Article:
2.By and large the majority of cats that are a breed have homes.This is because breeders tend to breed litters when they have a demand(buyers) for kittens.Most breeders in fact have a waiting list.The cats that you see in shelters that are labeled as a given breed, are in all probability not that breed at all but a look a like.In order to be a breed whatever, the cat must have the papers that document its parentage.No papers,no breed.

8:52PM PST on Mar 1, 2014

Oops, my bad, I went back and re-read, this was natural mutation. But, still, leave it alone. Now, it's just going to become a money-maker.

8:49PM PST on Mar 1, 2014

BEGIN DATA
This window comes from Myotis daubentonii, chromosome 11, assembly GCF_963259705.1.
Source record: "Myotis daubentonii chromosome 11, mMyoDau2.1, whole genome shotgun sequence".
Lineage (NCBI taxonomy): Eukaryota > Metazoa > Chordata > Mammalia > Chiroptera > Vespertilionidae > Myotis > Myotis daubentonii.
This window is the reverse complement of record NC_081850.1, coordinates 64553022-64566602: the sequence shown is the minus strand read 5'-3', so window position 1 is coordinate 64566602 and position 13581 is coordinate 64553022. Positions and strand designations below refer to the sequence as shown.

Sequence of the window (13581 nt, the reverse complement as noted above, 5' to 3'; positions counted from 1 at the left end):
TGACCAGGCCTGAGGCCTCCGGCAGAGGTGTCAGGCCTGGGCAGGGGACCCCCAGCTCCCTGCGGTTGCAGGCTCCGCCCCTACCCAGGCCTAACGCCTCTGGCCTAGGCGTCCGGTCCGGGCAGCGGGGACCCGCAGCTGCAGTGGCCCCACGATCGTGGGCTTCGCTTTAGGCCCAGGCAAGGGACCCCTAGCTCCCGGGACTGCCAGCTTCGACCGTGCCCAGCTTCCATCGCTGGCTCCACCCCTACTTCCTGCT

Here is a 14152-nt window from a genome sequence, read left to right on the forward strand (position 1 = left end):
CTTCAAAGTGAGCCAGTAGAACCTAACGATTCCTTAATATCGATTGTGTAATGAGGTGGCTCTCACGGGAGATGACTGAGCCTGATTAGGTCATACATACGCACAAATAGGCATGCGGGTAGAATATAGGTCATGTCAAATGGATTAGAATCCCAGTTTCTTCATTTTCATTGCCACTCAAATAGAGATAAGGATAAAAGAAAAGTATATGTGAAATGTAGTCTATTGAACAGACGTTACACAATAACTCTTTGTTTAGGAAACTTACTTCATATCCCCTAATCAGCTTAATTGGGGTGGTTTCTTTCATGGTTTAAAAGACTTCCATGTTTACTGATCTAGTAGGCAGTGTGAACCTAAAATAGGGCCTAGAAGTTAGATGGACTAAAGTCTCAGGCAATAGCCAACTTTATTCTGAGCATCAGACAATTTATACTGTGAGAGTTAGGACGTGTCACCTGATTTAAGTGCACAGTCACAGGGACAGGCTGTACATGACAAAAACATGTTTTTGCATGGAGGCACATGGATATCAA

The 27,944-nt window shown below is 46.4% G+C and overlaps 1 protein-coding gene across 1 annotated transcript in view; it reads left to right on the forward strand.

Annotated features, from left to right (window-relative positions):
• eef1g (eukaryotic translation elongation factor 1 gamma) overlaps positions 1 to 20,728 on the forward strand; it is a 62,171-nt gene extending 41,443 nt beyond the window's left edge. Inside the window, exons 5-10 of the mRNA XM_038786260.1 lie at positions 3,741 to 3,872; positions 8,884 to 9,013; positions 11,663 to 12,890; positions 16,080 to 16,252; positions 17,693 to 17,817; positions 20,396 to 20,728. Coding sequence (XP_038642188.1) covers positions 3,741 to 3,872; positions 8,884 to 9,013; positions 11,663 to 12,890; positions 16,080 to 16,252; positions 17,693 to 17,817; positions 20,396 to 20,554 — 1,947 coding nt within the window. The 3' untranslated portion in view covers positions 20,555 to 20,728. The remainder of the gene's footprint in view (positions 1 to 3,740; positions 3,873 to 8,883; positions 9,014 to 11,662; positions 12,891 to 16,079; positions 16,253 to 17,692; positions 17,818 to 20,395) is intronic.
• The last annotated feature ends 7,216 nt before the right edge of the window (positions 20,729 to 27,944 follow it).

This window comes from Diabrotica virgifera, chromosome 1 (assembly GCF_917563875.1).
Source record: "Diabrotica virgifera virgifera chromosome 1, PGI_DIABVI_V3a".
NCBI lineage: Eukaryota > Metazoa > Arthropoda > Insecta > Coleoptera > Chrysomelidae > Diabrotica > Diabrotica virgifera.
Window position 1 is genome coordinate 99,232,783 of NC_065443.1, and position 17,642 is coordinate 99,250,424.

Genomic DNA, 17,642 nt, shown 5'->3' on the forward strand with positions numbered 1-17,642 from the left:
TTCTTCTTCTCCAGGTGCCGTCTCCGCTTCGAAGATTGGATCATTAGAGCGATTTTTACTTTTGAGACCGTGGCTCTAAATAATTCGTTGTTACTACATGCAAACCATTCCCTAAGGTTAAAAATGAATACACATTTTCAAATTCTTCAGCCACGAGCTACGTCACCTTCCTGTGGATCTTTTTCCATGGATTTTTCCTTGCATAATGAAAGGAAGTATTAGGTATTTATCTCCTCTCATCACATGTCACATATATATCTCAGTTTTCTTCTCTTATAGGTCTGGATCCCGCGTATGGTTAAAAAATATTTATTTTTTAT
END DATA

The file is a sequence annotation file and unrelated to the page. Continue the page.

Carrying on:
This is ridiculous. Don't we have enough feline breeds out there now that need homes? Why do you have to tamper with nature to create something new.......hmmm, financial reasons, I suppose. Sigh!

11:10AM PST on Mar 1, 2014

What I see here is a lot of people making value judgements based on assumptions and prejudices not facts and this is so wrong.Mandy is making a very valid point.Yes, this cat looks unusual but there are very normal, ordinary people who like the unusual.This is a cat that I would consider.I have allergies so this kind of cat is ideal for a person like me...I also like Devon Rexes another cat that many people consider to be weird looking.
Sure there are many that choose a cat because of the way it looks, but by an large most people who choose a pedigree cat, do quite a bit of research beforehand, so they aren't choosing the cat for looks alone.People need to stop making knee-jerk value judgements and statements.